$999 See It Aug 31 • Best places to sell your used electronics in 2019 See it Sprint $999 Apple See It reading • Apple says it spent $60 billion on parts from US suppliers in 2018 • See It Boost Mobile Apple says it spent over 10 percent more in 2018 on parts from US suppliers than 2017. Angela Lang/CNET Apple says its continuing to expand its investments in US manufacturing.The smartphone maker spent $60 billion with 9,000 American component suppliers and companies in 2018, the company said in a post Monday. That’s an increase of more than 10 percent from the year before. Apple highlighted several of its US-made components, including touch-sensitive glass for iPhone and iPad models made by Corning in Kentucky, as well as wireless communication hardware made in Colorado, Massachusetts and Oregon. Apple said the total number of jobs it’s created or supported since 2011 has tripled “from almost 600,000 to 2 million across all 50 states.” However, it’s not always easy to be “assembled in the USA.” In 2012, Apple CEO Tim Cook announced the company was moving some Mac production to the US. But when Apple started assembling the $3,000 Mac Pro in Texas, it reportedly ran into problems. Apple struggled to find US suppliers that could make enough screws for the Mac Pro, according to a report Monday from The New York Times. It was one of several problems that delayed sales of the Mac, according to the Times, and Apple ended up ordering screws from China. When reached for comment, an Apple spokeswoman pointed back to the company’s Monday post. Apple iPhone XS Best Buy Post a comment Preview • iPhone XS is the new $1,000 iPhone X 0 Mentioned Above Apple iPhone XS (64GB, space gray) Sep 1 • iPhone 11, Apple Watch 5 and more: The final rumors Aug 31 • Your phone screen is gross. Here’s how to clean it Share your voice CNET may get a commission from retail offers. Apple See All Review • iPhone XS review, updated: A few luxury upgrades over the XR Aug 31 • iPhone XR vs. iPhone 8 Plus: Which iPhone should you buy? $999 Tags Mobile Tech Industry Phones $999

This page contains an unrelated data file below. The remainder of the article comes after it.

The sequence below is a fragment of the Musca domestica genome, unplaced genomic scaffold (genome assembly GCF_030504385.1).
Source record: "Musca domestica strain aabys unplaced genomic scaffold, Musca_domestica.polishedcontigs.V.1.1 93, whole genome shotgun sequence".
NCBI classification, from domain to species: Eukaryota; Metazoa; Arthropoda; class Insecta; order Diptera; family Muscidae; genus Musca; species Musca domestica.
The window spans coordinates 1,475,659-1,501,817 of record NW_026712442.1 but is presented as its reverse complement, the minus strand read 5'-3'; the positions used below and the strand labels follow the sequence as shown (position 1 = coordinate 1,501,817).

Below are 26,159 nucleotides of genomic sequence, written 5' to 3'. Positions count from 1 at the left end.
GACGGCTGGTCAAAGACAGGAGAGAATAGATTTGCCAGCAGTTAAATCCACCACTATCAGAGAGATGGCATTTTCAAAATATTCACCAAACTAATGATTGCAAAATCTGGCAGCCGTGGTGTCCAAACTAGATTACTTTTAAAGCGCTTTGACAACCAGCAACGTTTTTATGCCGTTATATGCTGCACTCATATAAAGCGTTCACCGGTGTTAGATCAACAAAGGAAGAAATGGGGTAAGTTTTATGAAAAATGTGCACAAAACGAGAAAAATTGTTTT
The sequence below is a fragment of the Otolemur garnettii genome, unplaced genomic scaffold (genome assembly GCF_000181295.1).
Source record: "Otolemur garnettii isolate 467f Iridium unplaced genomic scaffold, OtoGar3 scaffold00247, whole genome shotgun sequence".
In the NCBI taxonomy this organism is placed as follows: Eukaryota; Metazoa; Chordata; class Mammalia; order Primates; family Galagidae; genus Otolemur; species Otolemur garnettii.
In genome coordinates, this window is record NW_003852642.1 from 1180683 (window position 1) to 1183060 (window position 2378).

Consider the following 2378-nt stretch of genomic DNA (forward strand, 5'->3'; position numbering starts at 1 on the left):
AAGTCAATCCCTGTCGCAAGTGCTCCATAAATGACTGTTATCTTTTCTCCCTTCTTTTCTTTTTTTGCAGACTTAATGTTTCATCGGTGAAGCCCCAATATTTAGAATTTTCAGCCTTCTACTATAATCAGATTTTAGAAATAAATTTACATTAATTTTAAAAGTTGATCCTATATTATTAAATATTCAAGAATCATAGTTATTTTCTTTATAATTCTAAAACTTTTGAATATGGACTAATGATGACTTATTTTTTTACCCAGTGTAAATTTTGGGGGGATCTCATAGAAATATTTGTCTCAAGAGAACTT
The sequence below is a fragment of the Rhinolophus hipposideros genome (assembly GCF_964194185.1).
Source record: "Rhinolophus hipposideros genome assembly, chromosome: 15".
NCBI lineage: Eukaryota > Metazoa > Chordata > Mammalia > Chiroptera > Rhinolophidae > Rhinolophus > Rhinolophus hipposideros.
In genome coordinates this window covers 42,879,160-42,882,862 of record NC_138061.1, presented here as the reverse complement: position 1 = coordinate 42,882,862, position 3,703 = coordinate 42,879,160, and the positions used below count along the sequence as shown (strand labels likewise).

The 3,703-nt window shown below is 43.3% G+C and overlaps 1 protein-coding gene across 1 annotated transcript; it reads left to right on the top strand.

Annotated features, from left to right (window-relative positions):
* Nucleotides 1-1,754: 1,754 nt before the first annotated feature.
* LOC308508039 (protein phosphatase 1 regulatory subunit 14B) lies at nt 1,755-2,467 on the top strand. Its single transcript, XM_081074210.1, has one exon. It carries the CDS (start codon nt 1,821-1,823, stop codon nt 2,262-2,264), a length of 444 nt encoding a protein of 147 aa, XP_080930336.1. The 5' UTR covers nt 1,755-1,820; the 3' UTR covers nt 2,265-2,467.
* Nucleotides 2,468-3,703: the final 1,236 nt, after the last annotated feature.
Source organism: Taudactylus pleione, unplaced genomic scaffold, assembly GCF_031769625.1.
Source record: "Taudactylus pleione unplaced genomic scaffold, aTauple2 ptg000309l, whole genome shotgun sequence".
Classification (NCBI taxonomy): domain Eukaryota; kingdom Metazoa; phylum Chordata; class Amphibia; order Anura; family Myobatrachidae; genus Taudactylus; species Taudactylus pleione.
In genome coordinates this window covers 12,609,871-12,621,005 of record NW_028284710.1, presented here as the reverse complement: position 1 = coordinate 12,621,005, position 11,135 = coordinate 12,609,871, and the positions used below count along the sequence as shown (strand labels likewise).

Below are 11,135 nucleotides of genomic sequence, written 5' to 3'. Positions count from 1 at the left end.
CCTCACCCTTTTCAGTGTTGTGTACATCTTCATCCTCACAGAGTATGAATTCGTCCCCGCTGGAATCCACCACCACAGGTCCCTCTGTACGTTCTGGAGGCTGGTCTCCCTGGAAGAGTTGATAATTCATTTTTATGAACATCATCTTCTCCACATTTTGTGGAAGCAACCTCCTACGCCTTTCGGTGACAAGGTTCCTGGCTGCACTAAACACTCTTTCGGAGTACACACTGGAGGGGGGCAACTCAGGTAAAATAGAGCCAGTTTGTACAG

Tags The Facebook chief used the interview to push back against the idea that his company should determine what constitutes political speech. He’s previously called for more government regulation around political speech and advertising. “I think setting the rules around political advertising is not a company’s job,” he told host George Stephanopoulos. “There have been plenty of rules in the past. It’s just at this point they’re not updated to the modern threats that we face. We need new rules.”The topic has been on the minds of Facebook’s leadership and of social media watchers in recent days. Over the weekend, The Washington Post published a Zuckerberg op-ed that urged government officials to take a more active role in setting standards for the handling of election-related content, both legitimate and ill-intentioned. Meanwhile, lawmakers like Sen. Mark Warner, a Virginia Democrat, have said that big platforms like Facebook should be subject to levels of regulation that match their size and influence. Facebook has more than 2 billion users worldwide.Existing laws, he said, primarily focus on a candidate and the election. “But that’s not primarily what we saw Russia trying to do,” Zuckerberg said. “What we saw them doing was talking about divisive political issues. The goal … was just to rile people up and be divisive.”Zuckerberg also warned that other countries would likely try to interfere in the election.”Well, what I can guarantee is that they’re definitely going to try,” he said. “Our job is to make the defenses stronger and stronger, to make it harder for them to do what they’re doing.”Other scandalsFacebook’s controversies are about more than just politics. On Wednesday, security researchers from UpGuard found that Facebook data containing more than 540 million records was posted in a public database on Amazon cloud servers.When asked about the findings from the security researchers, Zuckerberg said the company was still looking into the issue. “In general, we work with developers to make sure that they’re respecting people’s information and using it in only ways that they want,” he said.Facebook also drew criticism over the use of its livestreaming service during a terrorist attack in New Zealand that killed 50 Muslims at two mosques. Zuckerberg suggested that delaying livestreams might have consequences for users who don’t stream violent content. “It would also fundamentally break what livestreaming is for people,” he said. “Most people are livestreaming, you know, a birthday party or hanging out with friends when they can’t be together.”Facebook declined to comment beyond what Zuckerberg said during the broadcast.Originally published April 4, 7:27 a.m. PT.Updates, 7:57 a.m.: Adds background information and more details from the interview; 12:41 p.m.: Includes more details from the interview. Comments Share your voice Mark Zuckerberg arrives at the Elysee Palace in Paris last May to meet with French President Emmanuel Macron. Aurelien Morissard/Getty Images Facebook has failed to thwart election meddling before, but the 2020 US presidential election will give the social network another chance to demonstrate it’s on the right track.CEO Mark Zuckerberg said his company has “learned a lot” since the 2016 election, which Russia meddled in by having trolls post divisive content to the platform. In an interview with ABC’s Good Morning America on Thursday, Zuckerberg said he’s “confident” his company is ready to combat any election interference in the upcoming campaign season.Facebook has strengthened its safeguards, requiring advertisers to verify their identities if they run political ads. It’s also rolled out a searchable database showing who paid for advertising and what audience it reached.”The systems, overall, have just gotten quite robust,” Zuckerberg said. “I think we, at this point, have probably some of the most-advanced systems of any company or government in the world for preventing the kind of tactics that Russia and now other countries as well have tried.”The changes haven’t been without issues; businesses have complained that their commercial ads have been misclassified, and media outlets have found loopholes that can be exploited. Facebook, Instagram, Twitter: What’s your relationship… 5:14 8 Now playing: Watch this: Politics Tech Industry Mark Zuckerberg Facebook